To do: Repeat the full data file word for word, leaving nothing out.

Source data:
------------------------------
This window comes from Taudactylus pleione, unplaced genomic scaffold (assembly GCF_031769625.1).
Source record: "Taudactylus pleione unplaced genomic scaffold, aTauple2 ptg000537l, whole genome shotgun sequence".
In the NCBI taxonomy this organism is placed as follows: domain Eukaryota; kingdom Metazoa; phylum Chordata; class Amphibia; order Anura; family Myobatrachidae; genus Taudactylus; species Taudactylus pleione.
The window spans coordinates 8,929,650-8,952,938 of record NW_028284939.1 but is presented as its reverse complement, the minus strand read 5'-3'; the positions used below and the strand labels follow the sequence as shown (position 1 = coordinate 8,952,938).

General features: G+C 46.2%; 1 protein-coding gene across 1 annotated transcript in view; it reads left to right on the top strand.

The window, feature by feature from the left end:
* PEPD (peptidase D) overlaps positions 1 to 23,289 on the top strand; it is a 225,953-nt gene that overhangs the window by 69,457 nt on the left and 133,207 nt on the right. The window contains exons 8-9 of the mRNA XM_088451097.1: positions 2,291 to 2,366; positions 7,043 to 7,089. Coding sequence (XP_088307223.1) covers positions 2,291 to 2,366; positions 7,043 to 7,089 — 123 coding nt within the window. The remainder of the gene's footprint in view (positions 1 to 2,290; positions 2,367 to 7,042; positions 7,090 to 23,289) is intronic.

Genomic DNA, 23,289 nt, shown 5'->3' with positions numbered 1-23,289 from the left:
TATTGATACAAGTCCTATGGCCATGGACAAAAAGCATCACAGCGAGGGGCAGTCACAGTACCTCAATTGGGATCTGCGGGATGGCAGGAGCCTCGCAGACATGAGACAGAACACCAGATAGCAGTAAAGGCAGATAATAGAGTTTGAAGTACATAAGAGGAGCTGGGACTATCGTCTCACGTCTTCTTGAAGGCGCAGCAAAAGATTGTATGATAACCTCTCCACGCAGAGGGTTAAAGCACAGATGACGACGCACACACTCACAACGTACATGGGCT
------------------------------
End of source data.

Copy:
This window comes from Taudactylus pleione, unplaced genomic scaffold (assembly GCF_031769625.1).
Source record: "Taudactylus pleione unplaced genomic scaffold, aTauple2 ptg000537l, whole genome shotgun sequence".
In the NCBI taxonomy this organism is placed as follows: domain Eukaryota; kingdom Metazoa; phylum Chordata; class Amphibia; order Anura; family Myobatrachidae; genus Taudactylus; species Taudactylus pleione.
The window spans coordinates 8,929,650-8,952,938 of record NW_028284939.1 but is presented as its reverse complement, the minus strand read 5'-3'; the positions used below and the strand labels follow the sequence as shown (position 1 = coordinate 8,952,938).

General features: G+C 46.2%; 1 protein-coding gene across 1 annotated transcript in view; it reads left to right on the top strand.

The window, feature by feature from the left end:
* PEPD (peptidase D) overlaps positions 1 to 23,289 on the top strand; it is a 225,953-nt gene that overhangs the window by 69,457 nt on the left and 133,207 nt on the right. The window contains exons 8-9 of the mRNA XM_088451097.1: positions 2,291 to 2,366; positions 7,043 to 7,089. Coding sequence (XP_088307223.1) covers positions 2,291 to 2,366; positions 7,043 to 7,089 — 123 coding nt within the window. The remainder of the gene's footprint in view (positions 1 to 2,290; positions 2,367 to 7,042; positions 7,090 to 23,289) is intronic.

Genomic DNA, 23,289 nt, shown 5'->3' with positions numbered 1-23,289 from the left:
TATTGATACAAGTCCTATGGCCATGGACAAAAAGCATCACAGCGAGGGGCAGTCACAGTACCTCAATTGGGATCTGCGGGATGGCAGGAGCCTCGCAGACATGAGACAGAACACCAGATAGCAGTAAAGGCAGATAATAGAGTTTGAAGTACATAAGAGGAGCTGGGACTATCGTCTCACGTCTTCTTGAAGGCGCAGCAAAAGATTGTATGATAACCTCTCCACGCAGAGGGTTAAAGCACAGATGACGACGCACACACTCACAACGTACATGGGCT